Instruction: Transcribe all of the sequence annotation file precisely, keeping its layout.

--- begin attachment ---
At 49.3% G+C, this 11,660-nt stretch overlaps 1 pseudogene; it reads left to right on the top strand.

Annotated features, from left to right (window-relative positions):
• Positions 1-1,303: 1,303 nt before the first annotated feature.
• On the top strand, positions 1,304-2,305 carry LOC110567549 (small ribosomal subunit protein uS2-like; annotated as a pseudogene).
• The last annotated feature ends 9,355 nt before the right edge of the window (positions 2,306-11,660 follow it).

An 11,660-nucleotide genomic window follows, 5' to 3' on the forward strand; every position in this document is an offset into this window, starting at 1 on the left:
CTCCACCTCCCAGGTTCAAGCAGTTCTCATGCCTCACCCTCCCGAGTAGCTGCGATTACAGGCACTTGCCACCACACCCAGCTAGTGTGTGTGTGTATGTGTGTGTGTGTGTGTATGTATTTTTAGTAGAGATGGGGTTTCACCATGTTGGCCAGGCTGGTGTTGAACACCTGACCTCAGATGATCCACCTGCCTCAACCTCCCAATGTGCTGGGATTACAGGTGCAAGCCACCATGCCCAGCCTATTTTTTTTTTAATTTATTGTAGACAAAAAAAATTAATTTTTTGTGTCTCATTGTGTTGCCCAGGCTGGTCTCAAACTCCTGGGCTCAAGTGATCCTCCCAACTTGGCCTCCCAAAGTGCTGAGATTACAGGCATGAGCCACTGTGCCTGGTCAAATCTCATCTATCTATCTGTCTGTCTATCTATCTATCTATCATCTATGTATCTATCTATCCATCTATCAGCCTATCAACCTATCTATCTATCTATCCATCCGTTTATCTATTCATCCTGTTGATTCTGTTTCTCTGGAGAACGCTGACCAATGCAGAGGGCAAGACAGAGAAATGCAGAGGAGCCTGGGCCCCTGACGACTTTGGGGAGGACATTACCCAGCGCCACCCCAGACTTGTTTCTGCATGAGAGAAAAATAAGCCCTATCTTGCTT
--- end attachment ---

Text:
At 49.3% G+C, this 11,660-nt stretch overlaps 1 pseudogene; it reads left to right on the top strand.

Annotated features, from left to right (window-relative positions):
• Positions 1-1,303: 1,303 nt before the first annotated feature.
• On the top strand, positions 1,304-2,305 carry LOC110567549 (small ribosomal subunit protein uS2-like; annotated as a pseudogene).
• The last annotated feature ends 9,355 nt before the right edge of the window (positions 2,306-11,660 follow it).

An 11,660-nucleotide genomic window follows, 5' to 3' on the forward strand; every position in this document is an offset into this window, starting at 1 on the left:
CTCCACCTCCCAGGTTCAAGCAGTTCTCATGCCTCACCCTCCCGAGTAGCTGCGATTACAGGCACTTGCCACCACACCCAGCTAGTGTGTGTGTGTATGTGTGTGTGTGTGTGTATGTATTTTTAGTAGAGATGGGGTTTCACCATGTTGGCCAGGCTGGTGTTGAACACCTGACCTCAGATGATCCACCTGCCTCAACCTCCCAATGTGCTGGGATTACAGGTGCAAGCCACCATGCCCAGCCTATTTTTTTTTTAATTTATTGTAGACAAAAAAAATTAATTTTTTGTGTCTCATTGTGTTGCCCAGGCTGGTCTCAAACTCCTGGGCTCAAGTGATCCTCCCAACTTGGCCTCCCAAAGTGCTGAGATTACAGGCATGAGCCACTGTGCCTGGTCAAATCTCATCTATCTATCTGTCTGTCTATCTATCTATCTATCATCTATGTATCTATCTATCCATCTATCAGCCTATCAACCTATCTATCTATCTATCCATCCGTTTATCTATTCATCCTGTTGATTCTGTTTCTCTGGAGAACGCTGACCAATGCAGAGGGCAAGACAGAGAAATGCAGAGGAGCCTGGGCCCCTGACGACTTTGGGGAGGACATTACCCAGCGCCACCCCAGACTTGTTTCTGCATGAGAGAAAAATAAGCCCTATCTTGCTT